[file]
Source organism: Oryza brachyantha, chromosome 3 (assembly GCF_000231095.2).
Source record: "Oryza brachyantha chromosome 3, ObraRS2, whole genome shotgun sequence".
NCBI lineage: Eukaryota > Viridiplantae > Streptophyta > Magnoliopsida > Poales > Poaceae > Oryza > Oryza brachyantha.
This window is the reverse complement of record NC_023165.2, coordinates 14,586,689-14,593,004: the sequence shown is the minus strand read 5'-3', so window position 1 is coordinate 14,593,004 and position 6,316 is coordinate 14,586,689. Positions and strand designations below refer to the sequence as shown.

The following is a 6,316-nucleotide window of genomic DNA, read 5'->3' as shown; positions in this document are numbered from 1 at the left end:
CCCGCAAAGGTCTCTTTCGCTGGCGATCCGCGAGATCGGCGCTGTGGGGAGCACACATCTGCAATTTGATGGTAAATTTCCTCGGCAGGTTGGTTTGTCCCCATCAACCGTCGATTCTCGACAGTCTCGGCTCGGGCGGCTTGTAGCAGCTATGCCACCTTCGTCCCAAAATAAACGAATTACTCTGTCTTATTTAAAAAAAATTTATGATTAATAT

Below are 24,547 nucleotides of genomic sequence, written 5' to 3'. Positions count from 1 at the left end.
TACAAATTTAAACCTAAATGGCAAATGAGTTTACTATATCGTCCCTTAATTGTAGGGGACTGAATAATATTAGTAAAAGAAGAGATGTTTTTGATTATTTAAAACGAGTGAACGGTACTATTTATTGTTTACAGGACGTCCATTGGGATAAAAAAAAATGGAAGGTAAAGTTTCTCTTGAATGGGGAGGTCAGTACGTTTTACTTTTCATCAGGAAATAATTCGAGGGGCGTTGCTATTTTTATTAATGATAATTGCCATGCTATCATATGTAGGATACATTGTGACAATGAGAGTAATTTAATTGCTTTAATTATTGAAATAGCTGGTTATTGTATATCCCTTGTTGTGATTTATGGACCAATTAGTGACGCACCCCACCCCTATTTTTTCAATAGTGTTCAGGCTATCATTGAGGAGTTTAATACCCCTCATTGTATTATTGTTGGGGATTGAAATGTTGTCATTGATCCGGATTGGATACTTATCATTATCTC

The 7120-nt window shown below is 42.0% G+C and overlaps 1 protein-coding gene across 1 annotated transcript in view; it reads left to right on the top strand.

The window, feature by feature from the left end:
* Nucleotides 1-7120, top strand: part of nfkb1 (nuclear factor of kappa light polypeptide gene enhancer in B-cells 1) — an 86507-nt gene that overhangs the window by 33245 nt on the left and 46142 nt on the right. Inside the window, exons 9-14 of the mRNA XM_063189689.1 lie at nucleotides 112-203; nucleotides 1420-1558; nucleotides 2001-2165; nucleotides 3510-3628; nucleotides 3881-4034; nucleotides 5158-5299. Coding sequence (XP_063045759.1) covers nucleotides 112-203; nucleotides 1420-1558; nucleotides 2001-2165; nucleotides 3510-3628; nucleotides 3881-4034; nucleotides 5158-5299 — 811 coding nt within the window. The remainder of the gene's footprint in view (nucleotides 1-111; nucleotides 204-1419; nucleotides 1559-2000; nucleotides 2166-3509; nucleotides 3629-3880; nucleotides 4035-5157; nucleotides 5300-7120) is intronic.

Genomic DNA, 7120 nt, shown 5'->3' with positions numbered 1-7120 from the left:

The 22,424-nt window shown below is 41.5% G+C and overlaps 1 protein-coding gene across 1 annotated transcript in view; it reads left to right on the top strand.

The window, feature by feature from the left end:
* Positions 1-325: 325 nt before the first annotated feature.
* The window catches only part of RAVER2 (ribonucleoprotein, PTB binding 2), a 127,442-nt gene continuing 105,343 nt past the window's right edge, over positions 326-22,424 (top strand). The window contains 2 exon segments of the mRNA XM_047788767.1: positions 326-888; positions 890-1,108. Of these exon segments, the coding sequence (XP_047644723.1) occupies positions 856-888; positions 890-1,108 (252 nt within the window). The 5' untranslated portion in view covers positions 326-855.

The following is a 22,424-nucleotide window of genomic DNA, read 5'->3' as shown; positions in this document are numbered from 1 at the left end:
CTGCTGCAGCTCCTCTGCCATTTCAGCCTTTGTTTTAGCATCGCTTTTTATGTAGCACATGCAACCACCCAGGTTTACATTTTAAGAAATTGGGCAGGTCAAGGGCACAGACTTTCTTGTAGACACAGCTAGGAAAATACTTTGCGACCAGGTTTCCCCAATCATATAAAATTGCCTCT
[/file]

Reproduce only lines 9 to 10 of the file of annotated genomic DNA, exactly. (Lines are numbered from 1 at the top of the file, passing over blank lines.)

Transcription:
The 7120-nt window shown below is 42.0% G+C and overlaps 1 protein-coding gene across 1 annotated transcript in view; it reads left to right on the top strand.

The window, feature by feature from the left end: